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Tesla announces major new program that could earn many $1,500 a year: '[This] is a good thing'

Tesla is not the only company attempting similar projects.

Tesla announces major new program, Virtual power plant home electricity

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Tesla is set to expand its roster of virtual power plants, now allowing Powerwall users in the Northeast to sell power back to the grid and may earn back $1,500 per year per kilowatt depending on certain factors, per Electrek.

This new project from Tesla, in partnership with distributed energy management systems provider EnergyHub, will be the "largest virtual power plant" in the Northeast, according to Electrek. Tesla already has virtual power plants in California, Australia, and Japan, with similar projects planned for Texas and Puerto Rico.

Tesla Powerwalls work in conjunction with the company's Solar Roofs, which harvest energy from the sun to convert into electricity. The electricity is then stored in the Powerwall for future use, allowing users to save on their energy bills in the long run. And now, with these new virtual power plants popping up, they could potentially save even more.

Powerwall owners in qualified areas will be able to sign up through the Tesla app to sell excess electricity stored in the devices back to the power plant, allowing the company to aggregate the power capacity of the Powerwalls and use them to keep electricity flowing to everyone when the grid is under stress.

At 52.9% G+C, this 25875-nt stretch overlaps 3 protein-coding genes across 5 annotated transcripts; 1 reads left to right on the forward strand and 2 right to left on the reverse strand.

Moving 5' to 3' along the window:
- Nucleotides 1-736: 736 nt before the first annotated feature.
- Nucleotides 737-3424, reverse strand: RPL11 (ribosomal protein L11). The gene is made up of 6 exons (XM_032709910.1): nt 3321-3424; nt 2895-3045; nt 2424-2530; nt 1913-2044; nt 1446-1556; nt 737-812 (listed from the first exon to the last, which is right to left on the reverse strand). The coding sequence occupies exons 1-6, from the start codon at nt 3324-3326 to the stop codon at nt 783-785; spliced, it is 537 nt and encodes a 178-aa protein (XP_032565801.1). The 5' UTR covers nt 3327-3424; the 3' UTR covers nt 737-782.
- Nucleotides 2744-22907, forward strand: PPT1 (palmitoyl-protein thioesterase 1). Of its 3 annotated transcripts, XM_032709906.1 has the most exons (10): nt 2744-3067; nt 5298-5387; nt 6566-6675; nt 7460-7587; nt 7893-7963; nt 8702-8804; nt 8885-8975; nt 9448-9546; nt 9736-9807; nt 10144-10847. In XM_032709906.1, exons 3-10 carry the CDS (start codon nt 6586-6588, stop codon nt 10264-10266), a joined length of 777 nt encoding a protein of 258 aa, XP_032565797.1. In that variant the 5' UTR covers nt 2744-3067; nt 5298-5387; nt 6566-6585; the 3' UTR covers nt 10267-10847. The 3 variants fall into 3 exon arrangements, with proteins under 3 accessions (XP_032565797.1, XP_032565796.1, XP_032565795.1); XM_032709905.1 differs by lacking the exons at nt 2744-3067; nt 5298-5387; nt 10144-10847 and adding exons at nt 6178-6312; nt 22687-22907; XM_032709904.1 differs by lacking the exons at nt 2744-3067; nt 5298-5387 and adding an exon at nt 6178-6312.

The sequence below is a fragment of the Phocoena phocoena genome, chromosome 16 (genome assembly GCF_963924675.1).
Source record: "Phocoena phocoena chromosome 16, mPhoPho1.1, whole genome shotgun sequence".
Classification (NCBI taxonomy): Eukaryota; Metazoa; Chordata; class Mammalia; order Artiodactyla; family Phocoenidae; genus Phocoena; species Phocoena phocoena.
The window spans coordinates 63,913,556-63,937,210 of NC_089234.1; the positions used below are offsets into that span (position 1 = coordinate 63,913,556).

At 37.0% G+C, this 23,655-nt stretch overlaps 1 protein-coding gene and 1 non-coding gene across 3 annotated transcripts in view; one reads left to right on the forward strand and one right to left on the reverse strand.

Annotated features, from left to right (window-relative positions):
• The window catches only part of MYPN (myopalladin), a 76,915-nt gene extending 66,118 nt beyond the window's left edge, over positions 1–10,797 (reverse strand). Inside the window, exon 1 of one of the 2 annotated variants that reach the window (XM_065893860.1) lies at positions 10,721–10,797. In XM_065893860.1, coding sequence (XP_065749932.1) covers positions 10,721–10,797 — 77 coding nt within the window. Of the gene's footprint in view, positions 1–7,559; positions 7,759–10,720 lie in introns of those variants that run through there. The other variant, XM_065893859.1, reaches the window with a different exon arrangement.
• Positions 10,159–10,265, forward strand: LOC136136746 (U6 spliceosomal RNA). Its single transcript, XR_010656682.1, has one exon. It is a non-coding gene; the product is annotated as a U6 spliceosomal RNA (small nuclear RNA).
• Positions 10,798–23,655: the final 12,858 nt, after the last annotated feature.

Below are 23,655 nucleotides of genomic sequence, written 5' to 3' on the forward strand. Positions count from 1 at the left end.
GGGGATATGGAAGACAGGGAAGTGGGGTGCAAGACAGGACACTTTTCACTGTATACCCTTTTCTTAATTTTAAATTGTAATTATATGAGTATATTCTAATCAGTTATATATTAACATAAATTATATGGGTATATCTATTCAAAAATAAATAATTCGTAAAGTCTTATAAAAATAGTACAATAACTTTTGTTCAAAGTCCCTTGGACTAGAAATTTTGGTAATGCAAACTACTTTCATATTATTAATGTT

EnergyHub told Electrek that "Tesla Powerwall owners who participate in the ConnectedSolutions program can earn for every kilowatt of benefit they provide to the grid up to $1,500 per year depending on the size of the battery and the state where they live."

Tesla is not the only company attempting similar projects — a company called sonnen (intentionally spelled with a lowercase "s") has virtual power plants in Idaho, Utah, and Wyoming. Virtual power plants from other companies have popped up in California, Vermont, and Hawai'i.

By integrating the entire process through its app, Tesla hopes to make signing up for one easier than ever.

"We have Powerwalls in Massachusetts, and I had to ping Tesla to get added to the program even though I had signed all the paperwork. Getting this to be self-service is a good thing," wrote one Electrek commenter.

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